Cokemachineglow’s Mark Abraham visited me in Los Angeles last summer, and the first thing I was struck by – aside from his imposing, NBA point guard height – was his near-encyclopedic knowledge of music. He can chat about French prog-rock group Magma as easily as he can, say, Mariah Carey. If you’re not reading his Retconning column, I suggest you get started.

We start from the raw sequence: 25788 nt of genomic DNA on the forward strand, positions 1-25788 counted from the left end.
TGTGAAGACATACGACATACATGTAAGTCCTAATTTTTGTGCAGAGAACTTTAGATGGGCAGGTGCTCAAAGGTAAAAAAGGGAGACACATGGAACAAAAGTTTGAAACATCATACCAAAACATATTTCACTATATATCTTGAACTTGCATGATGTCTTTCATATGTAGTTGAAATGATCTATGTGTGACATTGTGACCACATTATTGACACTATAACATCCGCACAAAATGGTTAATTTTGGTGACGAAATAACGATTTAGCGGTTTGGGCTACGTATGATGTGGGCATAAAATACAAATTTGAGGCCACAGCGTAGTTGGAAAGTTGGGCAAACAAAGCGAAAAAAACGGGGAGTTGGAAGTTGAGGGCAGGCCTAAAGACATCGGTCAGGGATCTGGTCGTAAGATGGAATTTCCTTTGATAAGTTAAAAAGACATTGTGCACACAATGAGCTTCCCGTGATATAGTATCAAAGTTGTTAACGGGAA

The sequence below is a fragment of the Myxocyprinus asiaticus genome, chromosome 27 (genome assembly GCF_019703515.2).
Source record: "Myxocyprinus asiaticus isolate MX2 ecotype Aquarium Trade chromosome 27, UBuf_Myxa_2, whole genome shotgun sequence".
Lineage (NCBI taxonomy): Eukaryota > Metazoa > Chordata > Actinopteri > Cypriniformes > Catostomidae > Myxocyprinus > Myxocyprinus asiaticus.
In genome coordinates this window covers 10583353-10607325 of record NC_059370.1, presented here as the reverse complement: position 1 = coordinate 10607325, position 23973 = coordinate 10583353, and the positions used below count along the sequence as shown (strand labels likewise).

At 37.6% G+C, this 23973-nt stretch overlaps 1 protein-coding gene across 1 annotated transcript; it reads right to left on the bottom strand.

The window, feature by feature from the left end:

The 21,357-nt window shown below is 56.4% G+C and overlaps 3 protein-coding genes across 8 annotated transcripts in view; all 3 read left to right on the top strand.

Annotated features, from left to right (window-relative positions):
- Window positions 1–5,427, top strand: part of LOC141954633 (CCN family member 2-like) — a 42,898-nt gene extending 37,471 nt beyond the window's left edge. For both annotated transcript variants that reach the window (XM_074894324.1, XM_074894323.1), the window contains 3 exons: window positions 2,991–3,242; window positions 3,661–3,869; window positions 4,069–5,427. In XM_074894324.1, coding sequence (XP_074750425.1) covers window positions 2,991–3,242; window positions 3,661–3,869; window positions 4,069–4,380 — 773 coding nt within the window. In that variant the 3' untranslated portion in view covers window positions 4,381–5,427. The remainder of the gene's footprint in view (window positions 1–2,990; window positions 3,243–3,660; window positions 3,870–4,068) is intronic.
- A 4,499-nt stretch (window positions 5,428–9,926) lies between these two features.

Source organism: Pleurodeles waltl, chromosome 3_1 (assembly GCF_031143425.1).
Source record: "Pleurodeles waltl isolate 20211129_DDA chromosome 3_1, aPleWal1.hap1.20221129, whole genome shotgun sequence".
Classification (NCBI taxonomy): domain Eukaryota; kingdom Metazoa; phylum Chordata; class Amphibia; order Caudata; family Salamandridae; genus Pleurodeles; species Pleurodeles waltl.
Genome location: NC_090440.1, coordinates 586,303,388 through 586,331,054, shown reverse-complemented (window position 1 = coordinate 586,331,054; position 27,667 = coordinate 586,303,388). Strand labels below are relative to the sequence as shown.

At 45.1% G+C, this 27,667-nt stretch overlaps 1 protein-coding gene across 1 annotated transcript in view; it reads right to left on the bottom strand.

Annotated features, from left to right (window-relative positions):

But we’re here today to talk about Mariah. As far as I’m concerned, her catalog is pretty golden up until she started getting into hip-hop on 1997’s Butterfly; the singer was more impressive offering songs to the siren rather than playing what Sir Mix-A-Lot once called “one of the those rap guy’s girlfriends.” Still, Abraham’s last column was quick to point out that urban influences had crept into her music long before she had Jay-Z dropping guest verses while Jerry O’Connell watched uncomfortably. On 1995’s “Fantasy,” “the drums and guitar are pure funk-fueled new jack swing, but check the Dre G-funk accents in the corners,” he notes, and indeed, there’s that instantly recognizable keyboard tone that Greg likes to call the “Compton moog.” After the jump, peep Snoop Dogg’s “Gin and Juice” and tell me I’m wrong. [Continue reading…]
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